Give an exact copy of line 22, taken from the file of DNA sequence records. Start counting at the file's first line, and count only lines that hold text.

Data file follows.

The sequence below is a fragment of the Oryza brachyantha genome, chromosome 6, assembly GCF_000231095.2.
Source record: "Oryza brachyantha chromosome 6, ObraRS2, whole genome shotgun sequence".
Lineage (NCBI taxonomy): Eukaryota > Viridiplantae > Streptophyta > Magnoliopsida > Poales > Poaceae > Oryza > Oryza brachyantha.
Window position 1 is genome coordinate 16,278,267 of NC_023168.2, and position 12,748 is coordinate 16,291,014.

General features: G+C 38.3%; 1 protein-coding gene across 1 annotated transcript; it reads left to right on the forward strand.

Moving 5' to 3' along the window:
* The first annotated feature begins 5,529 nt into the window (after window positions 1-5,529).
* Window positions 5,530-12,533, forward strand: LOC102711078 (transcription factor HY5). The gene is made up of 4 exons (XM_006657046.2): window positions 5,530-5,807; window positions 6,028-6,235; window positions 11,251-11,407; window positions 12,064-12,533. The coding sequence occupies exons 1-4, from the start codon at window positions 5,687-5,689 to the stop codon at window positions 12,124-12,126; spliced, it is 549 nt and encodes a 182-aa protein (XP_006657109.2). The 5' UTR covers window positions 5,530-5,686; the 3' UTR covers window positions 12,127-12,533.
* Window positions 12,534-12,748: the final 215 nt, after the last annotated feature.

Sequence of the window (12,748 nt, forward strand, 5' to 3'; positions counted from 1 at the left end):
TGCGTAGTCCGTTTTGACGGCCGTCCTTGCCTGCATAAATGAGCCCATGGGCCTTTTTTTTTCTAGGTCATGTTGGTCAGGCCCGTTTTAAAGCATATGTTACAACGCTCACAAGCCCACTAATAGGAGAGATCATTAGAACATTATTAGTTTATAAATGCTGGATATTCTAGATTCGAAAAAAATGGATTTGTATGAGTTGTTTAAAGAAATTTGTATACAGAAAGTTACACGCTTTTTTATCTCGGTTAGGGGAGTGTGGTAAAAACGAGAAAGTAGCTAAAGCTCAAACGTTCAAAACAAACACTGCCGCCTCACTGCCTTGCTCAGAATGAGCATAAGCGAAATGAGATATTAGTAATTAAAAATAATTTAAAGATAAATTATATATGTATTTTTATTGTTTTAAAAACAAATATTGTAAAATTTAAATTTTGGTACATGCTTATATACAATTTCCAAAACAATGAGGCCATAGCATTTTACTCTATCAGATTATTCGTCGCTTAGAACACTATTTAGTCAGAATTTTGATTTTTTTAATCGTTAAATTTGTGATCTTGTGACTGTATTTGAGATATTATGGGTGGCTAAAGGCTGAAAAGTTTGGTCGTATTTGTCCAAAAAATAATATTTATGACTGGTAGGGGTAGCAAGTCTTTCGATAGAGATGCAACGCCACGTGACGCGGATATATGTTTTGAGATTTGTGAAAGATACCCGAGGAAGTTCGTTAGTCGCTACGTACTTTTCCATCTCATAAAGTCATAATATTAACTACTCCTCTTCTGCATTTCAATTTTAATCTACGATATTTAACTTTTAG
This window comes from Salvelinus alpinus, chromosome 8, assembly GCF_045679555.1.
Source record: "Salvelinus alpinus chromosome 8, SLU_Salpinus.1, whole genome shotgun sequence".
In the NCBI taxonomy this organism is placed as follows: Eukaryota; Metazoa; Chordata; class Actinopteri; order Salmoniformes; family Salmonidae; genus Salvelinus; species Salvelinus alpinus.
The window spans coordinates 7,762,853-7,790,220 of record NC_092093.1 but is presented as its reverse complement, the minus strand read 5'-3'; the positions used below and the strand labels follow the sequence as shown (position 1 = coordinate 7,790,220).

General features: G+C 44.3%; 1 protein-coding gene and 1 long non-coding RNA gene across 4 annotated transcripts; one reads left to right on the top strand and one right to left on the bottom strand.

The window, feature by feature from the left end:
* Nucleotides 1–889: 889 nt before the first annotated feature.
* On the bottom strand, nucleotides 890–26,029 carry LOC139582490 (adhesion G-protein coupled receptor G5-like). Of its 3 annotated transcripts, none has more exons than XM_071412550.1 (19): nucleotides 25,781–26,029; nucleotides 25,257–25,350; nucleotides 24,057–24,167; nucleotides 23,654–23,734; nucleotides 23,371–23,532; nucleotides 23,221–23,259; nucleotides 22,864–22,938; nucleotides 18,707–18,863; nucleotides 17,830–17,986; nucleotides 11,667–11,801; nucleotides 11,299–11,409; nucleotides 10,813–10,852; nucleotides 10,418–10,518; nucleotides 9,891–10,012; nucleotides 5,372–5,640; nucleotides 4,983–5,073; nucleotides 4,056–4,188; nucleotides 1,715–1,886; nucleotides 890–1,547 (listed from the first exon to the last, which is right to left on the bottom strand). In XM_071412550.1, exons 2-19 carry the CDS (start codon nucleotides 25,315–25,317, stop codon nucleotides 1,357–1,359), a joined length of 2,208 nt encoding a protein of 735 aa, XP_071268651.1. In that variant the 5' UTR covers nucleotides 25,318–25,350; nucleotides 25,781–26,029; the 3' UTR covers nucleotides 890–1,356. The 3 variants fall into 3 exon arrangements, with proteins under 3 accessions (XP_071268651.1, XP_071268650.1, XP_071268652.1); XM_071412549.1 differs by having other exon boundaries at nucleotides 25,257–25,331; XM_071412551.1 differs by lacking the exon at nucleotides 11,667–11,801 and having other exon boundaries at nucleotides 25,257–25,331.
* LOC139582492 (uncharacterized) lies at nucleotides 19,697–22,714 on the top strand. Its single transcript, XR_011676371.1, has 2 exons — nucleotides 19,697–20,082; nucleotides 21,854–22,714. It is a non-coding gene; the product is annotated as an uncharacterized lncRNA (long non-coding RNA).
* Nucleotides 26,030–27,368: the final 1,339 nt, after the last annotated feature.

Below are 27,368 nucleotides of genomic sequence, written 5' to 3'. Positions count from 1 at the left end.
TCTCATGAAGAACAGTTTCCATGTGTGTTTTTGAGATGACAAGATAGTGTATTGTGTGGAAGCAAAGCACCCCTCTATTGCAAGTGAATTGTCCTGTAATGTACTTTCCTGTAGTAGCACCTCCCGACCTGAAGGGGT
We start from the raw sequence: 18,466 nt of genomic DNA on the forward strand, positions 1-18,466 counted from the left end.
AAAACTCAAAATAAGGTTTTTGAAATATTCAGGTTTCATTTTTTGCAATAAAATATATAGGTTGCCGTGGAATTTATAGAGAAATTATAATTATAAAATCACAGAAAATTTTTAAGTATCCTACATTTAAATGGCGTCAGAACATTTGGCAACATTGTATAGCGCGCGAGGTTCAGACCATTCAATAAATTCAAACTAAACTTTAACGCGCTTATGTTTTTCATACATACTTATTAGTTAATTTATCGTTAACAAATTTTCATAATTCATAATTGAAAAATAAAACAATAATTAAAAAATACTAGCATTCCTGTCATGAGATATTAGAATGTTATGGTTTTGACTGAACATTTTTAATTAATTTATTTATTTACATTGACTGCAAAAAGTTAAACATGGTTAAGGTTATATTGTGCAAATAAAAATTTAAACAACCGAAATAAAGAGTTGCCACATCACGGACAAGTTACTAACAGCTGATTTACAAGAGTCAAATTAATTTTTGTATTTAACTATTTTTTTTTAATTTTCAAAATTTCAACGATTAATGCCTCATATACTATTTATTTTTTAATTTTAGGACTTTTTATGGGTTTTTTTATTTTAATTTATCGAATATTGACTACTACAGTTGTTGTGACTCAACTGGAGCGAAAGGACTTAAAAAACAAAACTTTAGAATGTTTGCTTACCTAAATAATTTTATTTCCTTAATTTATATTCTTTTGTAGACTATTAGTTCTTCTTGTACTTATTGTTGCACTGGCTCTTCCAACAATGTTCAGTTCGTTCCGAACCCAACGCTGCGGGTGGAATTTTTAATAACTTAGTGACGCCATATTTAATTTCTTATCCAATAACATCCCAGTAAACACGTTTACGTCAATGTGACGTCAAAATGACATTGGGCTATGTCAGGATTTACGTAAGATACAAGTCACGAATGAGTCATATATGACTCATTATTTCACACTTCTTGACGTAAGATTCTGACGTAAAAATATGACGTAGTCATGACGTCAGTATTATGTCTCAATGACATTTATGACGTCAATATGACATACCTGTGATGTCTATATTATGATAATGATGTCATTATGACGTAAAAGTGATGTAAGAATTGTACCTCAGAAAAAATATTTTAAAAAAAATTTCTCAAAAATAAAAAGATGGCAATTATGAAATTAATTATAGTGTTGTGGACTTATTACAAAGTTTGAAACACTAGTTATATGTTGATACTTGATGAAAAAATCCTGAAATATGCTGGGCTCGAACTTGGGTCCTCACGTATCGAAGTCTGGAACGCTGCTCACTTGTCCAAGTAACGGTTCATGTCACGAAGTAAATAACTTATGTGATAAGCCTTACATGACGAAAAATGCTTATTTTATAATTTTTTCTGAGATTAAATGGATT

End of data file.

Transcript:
Below are 27,368 nucleotides of genomic sequence, written 5' to 3'. Positions count from 1 at the left end.